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Saturday, November 1, 2008

I can't deny my ancestry

I'm Nubian and one of the grandchildren of the late Idi Amin Dada. My name is Ugly, Abbass Amin told Dennis D. Muhumuza

Anyone who has heard, read and watched films about Idi Amin Dada knows that beyond his capriciousness, he was a man who captivated more than he repelled. When “Big Daddy” got down to dishing out tips to Ugandan pugilists, playing his beloved accordion or wooing pretty women, he was simply irresistible.

Would the lustrous elements of the Kakwa boy who was deficient in formal education but ruled Uganda for nine years, be reflected in one of his grandsons, a rapper? It appeared not on first sight. The wiry and glum-faced Abbass Hassan Muhammad Ibrahim Amin was wearing wrinkled black leather boots that could do with some mending at the cobbler’s. But when he introduced himself, it was with a burst of energy tinged with characteristic assertiveness that was known to strike fear in the hearts of those who knew his grandfather well.

“I’m Nubian and one of the grandchildren of the late Idi Amin Dada,” he thundered. “My name is Ugly.” Looking him over: The not-so-shapely big nose, lips and rough outlook brought him closer, physically, to his own description.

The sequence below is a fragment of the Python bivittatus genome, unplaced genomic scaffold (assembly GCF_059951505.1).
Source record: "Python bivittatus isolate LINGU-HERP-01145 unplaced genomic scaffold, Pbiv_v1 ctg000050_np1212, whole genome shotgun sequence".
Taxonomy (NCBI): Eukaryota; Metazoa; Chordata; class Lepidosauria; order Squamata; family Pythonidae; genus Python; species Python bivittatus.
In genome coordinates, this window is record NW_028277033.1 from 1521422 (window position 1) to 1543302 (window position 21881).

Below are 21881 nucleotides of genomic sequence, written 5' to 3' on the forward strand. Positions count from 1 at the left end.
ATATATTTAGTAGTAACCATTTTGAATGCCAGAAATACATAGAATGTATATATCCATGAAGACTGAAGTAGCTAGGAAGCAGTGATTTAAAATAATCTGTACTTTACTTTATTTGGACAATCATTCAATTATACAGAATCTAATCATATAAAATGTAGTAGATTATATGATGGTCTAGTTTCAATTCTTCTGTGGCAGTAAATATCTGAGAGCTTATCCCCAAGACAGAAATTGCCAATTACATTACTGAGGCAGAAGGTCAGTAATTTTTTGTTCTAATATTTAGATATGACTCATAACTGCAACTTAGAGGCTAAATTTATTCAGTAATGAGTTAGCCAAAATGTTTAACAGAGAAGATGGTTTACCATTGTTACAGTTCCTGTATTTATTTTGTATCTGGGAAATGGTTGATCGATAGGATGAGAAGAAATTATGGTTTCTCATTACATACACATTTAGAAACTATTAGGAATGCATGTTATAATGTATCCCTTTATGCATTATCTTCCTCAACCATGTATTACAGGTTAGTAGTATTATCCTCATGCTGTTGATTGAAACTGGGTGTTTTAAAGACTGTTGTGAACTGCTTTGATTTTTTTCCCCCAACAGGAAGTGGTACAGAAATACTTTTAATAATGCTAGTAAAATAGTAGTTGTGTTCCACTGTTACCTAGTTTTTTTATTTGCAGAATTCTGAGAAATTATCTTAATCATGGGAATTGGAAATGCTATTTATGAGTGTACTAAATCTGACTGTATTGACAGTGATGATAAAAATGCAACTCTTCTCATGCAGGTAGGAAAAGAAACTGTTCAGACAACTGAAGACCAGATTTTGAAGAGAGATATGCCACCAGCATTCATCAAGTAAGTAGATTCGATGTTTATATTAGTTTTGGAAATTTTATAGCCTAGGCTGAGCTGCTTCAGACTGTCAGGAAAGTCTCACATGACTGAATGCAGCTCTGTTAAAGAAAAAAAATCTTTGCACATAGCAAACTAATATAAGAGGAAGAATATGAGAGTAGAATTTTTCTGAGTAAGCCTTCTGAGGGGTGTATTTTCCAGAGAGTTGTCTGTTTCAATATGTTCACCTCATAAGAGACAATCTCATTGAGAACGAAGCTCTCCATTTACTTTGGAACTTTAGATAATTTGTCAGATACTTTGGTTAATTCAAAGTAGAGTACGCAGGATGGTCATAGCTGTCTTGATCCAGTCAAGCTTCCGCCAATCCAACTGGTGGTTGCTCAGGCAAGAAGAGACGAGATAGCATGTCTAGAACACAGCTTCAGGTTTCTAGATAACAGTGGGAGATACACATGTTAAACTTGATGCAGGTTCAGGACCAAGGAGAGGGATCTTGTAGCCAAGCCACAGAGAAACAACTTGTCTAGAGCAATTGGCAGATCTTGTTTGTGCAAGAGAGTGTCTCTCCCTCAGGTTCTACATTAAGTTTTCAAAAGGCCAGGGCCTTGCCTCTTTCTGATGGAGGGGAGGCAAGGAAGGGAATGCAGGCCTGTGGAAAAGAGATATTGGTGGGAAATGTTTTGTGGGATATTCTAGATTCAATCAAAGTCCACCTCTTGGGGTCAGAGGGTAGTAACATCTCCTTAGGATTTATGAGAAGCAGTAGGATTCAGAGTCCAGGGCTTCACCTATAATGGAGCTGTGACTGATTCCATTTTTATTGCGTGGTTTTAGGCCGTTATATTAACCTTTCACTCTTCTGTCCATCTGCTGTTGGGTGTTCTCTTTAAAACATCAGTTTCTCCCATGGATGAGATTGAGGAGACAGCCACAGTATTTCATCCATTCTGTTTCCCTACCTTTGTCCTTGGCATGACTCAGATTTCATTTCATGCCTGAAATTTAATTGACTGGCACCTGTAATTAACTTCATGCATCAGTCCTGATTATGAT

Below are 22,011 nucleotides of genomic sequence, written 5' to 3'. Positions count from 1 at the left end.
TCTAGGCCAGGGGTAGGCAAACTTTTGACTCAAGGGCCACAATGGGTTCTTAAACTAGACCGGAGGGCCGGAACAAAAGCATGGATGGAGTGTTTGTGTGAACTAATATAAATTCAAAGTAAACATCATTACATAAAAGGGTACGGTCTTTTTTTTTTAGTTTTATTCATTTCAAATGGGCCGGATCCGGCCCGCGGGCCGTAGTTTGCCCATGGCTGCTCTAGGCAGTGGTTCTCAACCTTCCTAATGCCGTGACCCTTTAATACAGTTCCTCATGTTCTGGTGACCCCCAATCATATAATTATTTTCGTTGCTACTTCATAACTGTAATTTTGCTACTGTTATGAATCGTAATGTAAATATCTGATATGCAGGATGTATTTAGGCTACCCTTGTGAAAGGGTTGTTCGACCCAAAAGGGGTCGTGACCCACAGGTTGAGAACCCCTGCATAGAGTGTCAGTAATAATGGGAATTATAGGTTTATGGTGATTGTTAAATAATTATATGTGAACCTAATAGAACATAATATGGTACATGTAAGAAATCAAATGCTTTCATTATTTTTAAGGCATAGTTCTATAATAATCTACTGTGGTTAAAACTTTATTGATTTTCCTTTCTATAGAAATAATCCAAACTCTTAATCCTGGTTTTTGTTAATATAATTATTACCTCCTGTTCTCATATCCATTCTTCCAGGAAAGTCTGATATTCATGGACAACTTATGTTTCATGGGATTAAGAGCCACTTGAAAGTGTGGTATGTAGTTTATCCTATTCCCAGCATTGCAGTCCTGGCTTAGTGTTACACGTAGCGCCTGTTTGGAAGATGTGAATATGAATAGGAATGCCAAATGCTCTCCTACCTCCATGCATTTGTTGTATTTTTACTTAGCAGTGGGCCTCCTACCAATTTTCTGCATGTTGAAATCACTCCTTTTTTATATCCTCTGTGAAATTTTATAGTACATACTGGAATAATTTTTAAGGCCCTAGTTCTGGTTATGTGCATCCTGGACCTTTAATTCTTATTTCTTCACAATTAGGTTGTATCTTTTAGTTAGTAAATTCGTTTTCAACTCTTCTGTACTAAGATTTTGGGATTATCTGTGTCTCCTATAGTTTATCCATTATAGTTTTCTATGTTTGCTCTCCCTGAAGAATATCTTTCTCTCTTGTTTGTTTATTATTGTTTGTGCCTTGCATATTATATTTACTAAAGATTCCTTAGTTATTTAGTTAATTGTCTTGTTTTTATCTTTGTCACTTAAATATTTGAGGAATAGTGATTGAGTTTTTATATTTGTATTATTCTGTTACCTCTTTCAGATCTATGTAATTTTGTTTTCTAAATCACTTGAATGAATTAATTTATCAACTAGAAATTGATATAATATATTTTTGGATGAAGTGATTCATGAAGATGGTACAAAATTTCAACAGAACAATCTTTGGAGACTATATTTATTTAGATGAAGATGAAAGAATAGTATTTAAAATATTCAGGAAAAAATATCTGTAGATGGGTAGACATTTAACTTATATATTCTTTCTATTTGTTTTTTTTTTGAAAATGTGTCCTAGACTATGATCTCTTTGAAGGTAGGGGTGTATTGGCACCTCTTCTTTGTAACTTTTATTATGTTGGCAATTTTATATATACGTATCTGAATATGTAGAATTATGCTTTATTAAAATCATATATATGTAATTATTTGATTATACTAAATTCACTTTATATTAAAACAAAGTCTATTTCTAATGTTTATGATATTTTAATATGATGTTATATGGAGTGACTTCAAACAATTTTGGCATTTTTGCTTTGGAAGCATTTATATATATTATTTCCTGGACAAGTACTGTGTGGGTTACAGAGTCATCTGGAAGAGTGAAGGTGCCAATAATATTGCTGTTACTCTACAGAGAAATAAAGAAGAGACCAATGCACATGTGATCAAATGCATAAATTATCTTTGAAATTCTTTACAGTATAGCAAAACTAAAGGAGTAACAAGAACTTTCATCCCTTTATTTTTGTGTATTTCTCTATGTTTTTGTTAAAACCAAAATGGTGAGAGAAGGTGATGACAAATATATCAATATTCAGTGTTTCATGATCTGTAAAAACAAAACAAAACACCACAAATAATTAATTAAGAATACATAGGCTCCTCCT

“Don’t raise your eyebrows,” he said, “Ugly stands for “U gotta love yourself!”

The self-loving 25-year-old is the only son of Hassan Amin and Aisha Ibrahim Rajabip. His father, who shares a mother with Taban Amin was an air force soldier in the 70s and died in 1986. His mother, a business woman, stays in Kibuli. Ugly won’t say more but readily talks about the good his grandfather did.

“People shouldn’t just say that Amin was terrible. They are supposed to see what he did. He liberated the country from mental slavery whereby we did think that it was only the Asians to run our economy. But now move around Kampala; it’s we the Ugandan people running our own economy,” he said.

Ugly is alluding to the 1972 “economic war” in which Amin expelled about 80,000 Asians and handed over their businesses and properties to the locals. It disturbs Ugly a lot that his blood relation with Idi Amin is affecting his music career: “I would have gotten a promoter by now but for my association with my late grandfather. A gentleman came to me and said, 'I would have helped you because I like your music but the problem is because of this.' But you know you can never run away from yourself. I mean I’m Amin’s blood and there’s no way I can run away from that. I’m composing a song that will make people accept me and forget about the bad side [of Amin]; why have beef with a dead person; when someone is gone, whether he was a murderer or a thug, we just have to look at the positive side and move on.”

Moving on is what Ugly is doing through hip-hop, a lifestyle began at inter-school music contests during his early formative years in Nairobi. He returned home in 1997 after Standard eight at Mashimoni Primary School and attended Kololo High School, and later on Kololo SSS to study Physics, Chemistry and Biology (PCB).